August 30, 2016

FREE KICKS: Why an International break now?

by Dan Bilicki In: Soccer

After three pretty exciting weeks of play in the Premier League, we’re all set for a mammoth Manchester derby in Gameweek 4.

But, instead of keeping the momentum going from the start of the season, we’re going to have to wait.

Yes, it’s the first international break of the season, with clubs sending their best and brightest to compete for their countries. At least it’s not just a round of friendlies, these matches are World Cup qualifiers for Russia 2018.

While we understand the need to play these games, why couldn’t they be pushed back a little bit?

This early in the season, momentum can mean a lot.

Think about a club like Hull City, which has been incredible despite being shorthanded and without a manager through three games. The Tigers almost held Man U to a draw before finally conceding in injury time. Taking a week off will likely only slow them down.

Other European leagues have only played two games – there’s even less of a need for them to have a break.

If FIFA was smart, it would, at the very least, push back this break at least another week. Four games played is at least more than 10% of the schedule and should be the bare minimum before what’s essentially a bye for most clubs.


Last week we got our first taste of the EFL Cup.

What’s the EFL Cup, you ask? Well, it’s the new name of the old League Cup, or Capital One Cup, or whatever other name it has been called.

Whatever the illegitimate brother of the FA Cup is called, clubs from the Premier League are now involved – well, some of them at least.

Liverpool and Chelsea went all out because, well, why wouldn’t they considering they’re not in Europe this year. Their opposition had little chance against the big clubs.

But, shockingly, four Premier League teams bit the dust despite this being just the second round of competition – and while facing lower-league sides!

West Brom lost on penalties to Northampton Town while Watford went down at the hands of Gillingham FC – both League One squads. Middlesbrough was at least knocked out by former Premier League mainstay Fulham, but the most embarrassing loss goes to Burnley.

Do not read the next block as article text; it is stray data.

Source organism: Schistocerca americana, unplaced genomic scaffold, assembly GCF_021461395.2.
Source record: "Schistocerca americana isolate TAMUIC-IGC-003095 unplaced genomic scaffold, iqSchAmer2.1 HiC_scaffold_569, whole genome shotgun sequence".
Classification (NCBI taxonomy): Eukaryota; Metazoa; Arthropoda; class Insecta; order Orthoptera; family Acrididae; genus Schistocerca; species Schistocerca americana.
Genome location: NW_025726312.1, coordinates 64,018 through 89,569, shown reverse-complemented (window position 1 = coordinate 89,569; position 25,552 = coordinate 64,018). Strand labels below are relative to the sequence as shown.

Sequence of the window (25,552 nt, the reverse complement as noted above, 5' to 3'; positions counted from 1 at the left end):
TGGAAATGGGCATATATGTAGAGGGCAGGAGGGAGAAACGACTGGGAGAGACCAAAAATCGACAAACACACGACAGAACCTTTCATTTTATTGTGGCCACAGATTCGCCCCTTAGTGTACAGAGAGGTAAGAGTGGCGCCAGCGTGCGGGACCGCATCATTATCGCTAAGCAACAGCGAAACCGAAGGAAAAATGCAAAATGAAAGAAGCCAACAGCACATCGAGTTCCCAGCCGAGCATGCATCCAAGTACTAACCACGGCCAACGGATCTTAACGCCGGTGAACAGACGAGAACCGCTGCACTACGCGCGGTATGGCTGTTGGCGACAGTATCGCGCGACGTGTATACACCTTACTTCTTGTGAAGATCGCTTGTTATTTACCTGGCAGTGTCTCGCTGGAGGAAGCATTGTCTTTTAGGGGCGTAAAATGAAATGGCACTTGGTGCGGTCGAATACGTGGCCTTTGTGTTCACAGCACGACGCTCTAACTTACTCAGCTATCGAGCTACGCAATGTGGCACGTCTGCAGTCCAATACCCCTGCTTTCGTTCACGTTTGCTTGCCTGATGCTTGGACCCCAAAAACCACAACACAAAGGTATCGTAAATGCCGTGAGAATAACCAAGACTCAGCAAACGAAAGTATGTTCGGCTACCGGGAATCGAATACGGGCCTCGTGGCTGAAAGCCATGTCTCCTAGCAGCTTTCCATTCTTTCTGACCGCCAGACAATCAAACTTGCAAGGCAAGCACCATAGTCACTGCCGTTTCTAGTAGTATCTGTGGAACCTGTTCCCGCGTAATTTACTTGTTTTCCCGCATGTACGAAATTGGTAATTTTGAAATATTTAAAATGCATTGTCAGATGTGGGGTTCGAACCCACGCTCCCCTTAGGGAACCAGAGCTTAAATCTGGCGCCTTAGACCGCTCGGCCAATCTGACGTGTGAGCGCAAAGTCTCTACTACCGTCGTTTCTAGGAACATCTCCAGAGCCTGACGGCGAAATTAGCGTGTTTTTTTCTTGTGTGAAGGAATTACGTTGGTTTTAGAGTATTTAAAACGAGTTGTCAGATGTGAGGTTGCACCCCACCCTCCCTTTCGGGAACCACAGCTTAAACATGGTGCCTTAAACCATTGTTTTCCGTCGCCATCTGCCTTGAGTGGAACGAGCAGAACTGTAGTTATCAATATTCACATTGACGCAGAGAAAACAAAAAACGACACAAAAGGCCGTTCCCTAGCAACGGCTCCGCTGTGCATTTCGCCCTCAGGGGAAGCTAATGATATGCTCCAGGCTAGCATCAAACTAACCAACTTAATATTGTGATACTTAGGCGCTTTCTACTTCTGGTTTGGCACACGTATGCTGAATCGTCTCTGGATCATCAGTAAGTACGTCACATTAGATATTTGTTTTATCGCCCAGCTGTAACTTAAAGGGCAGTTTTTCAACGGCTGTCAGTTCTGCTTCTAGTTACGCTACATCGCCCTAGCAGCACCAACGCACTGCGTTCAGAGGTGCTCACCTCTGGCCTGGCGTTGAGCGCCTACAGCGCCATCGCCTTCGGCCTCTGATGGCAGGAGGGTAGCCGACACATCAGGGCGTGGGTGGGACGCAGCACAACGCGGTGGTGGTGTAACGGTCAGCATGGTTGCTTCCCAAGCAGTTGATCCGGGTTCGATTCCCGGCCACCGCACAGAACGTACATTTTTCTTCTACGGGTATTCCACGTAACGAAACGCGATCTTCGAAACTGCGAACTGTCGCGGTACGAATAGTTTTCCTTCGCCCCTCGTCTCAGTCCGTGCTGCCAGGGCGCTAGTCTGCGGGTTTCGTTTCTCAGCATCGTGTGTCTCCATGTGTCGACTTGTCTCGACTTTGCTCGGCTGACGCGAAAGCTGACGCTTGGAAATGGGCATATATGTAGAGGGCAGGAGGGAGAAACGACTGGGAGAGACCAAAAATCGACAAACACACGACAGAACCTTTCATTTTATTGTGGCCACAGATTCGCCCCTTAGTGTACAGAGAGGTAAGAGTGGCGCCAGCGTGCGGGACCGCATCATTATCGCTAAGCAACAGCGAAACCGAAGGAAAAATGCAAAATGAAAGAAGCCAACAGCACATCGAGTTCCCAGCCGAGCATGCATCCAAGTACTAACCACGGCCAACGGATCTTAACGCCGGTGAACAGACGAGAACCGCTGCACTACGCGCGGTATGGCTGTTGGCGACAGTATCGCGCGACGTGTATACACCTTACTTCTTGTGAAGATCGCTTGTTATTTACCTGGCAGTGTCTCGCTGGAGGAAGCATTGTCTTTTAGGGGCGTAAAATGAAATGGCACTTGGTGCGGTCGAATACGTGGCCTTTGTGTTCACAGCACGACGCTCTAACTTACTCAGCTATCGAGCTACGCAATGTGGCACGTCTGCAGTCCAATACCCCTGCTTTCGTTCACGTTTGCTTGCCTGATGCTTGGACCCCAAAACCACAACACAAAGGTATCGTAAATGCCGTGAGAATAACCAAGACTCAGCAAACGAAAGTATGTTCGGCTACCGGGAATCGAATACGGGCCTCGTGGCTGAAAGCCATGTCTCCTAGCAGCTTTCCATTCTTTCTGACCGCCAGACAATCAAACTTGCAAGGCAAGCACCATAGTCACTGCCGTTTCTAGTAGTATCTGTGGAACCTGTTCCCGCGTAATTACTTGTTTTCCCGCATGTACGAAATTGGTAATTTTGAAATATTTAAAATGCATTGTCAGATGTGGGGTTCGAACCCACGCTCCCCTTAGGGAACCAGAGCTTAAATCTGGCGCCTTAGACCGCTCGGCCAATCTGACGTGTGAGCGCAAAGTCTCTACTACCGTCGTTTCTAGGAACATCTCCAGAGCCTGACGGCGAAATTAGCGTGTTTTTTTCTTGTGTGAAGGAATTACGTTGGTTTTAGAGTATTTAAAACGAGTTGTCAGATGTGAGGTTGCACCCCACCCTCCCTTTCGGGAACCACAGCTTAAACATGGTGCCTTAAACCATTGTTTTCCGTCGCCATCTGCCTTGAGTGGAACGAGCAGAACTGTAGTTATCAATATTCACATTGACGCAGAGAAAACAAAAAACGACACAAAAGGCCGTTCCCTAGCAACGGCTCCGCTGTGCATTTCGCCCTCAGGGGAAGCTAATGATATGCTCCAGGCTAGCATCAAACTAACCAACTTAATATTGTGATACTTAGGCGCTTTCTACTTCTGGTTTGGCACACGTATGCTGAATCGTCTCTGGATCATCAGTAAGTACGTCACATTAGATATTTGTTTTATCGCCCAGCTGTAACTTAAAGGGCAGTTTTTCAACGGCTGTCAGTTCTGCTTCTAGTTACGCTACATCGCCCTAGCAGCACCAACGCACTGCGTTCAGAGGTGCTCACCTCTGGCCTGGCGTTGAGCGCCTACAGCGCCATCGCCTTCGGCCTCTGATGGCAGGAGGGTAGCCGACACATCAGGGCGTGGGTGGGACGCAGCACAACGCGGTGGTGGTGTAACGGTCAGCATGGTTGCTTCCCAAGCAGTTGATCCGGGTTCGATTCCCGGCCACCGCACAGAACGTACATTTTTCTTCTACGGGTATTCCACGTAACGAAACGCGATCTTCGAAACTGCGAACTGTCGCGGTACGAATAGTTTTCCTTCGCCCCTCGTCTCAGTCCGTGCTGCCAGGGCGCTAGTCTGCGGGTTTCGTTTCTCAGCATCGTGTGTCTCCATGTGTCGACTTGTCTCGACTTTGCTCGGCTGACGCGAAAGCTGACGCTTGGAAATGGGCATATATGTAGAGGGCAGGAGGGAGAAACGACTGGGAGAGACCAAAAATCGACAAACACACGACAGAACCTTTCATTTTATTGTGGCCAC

The Clarets couldn’t handle Accrington Stanley, a team that is currently 20th in League Two. Yes, that’s 75 places below them in the English tables.

But the best match of the round had to have been Derby County’s win over Carlisle United. The Rams finally topped the League Two side by winning on penalties 14-13.


It was pretty close to call between Raheem Sterling and Alexis Sanchez, but I have to give the Man City winger the edge this week.

The resurgent Sterling had two goals, including the insurance marker to ice the game on a nice little move to round ’keeper Adrian. I honestly thought there was no way he was going to poke the ball in at that angle with a defender coming at him, but he was unstoppable.

He’s showing the form that he did with Liverpool that earned him last year’s big-money move to City and if he keeps this up, he could finally reach the potential we know he has.

But credit also has to go to the Gunners star, too, for his goal and assist against Watford.


West Brom picked up a clean sheet in a 0-0 draw with Middlesbrough on Sunday. It was the Baggies’ 22nd clean sheet since hiring Tony Pulis in January 2015. Impressive? I think so, considering only Arsenal and Manchester United have more clean sheets during that period of time. Of course, they’ve also scored a lot more goals … Marcus Rashford is going to be one of the top impact subs in the league this season. The only real question about his future is if he’ll be able to produce these moments of magic – like his winner this week against Hull – when he’s asked to play more than 20 minutes per game … That substitution of Anthony Martial really hurt some fantasy players. Had he stayed on another minute, he would’ve score three points instead of one … John Stones’ early sub likely rubbed some fantasy owners the wrong way, too … Kasper Schmeichel was subbed off after aggravating his hernia, but despite having surgery this week to repair it, he might even play for Denmark over the break. If I were Leicester City, I’d demand he be held out to recover … Jamie Vardy’s first goal of the season was just about as “Jamie Vardy” as a goal gets … Through Saturday, there had been 13 penalties taken through 27 games … Diego Costa didn’t get a yellow card! Well, he didn’t score either. Maybe the two go hand in hand? It’s not like Chelsea needed Costa to score this week, anyway … Liverpool is going have some five-goal games this season. That offence will light somebody up really soon.


The Joe Hart era has come to an end in Manchester.

After being dropped to the bench by Pep Guardiola in favour of Willy Caballero, it was only a matter of time before a true replacement was found that fit the new manager’s style a bit better.

That replacement arrived in the form of Barcelona’s Claudio Bravo and that sealed the England No. 1’s departure.

On Tuesday, Hart found a new home. He’s reportedly set to join Torino, which seems like an odd move when you consider that English internationals rarely leave the Premier League.

I’m sure there was no shortage of English suitors for Hart (cough, Everton, cough), but perhaps he wants to escape the spotlight for a bit. Playing in Italy will provide a bit of a cushion from the media that has been breathing down his neck for years and piling on the pressure. This move could actually allow Hart to reach his potential.

Back in Spain, Bravo’s replacement, Marc-Andre Ter Stegen set the La Liga record by completing 50 passes in a game. Maybe Pep got the wrong keeper?

Follow me on Twitter @danbilicki

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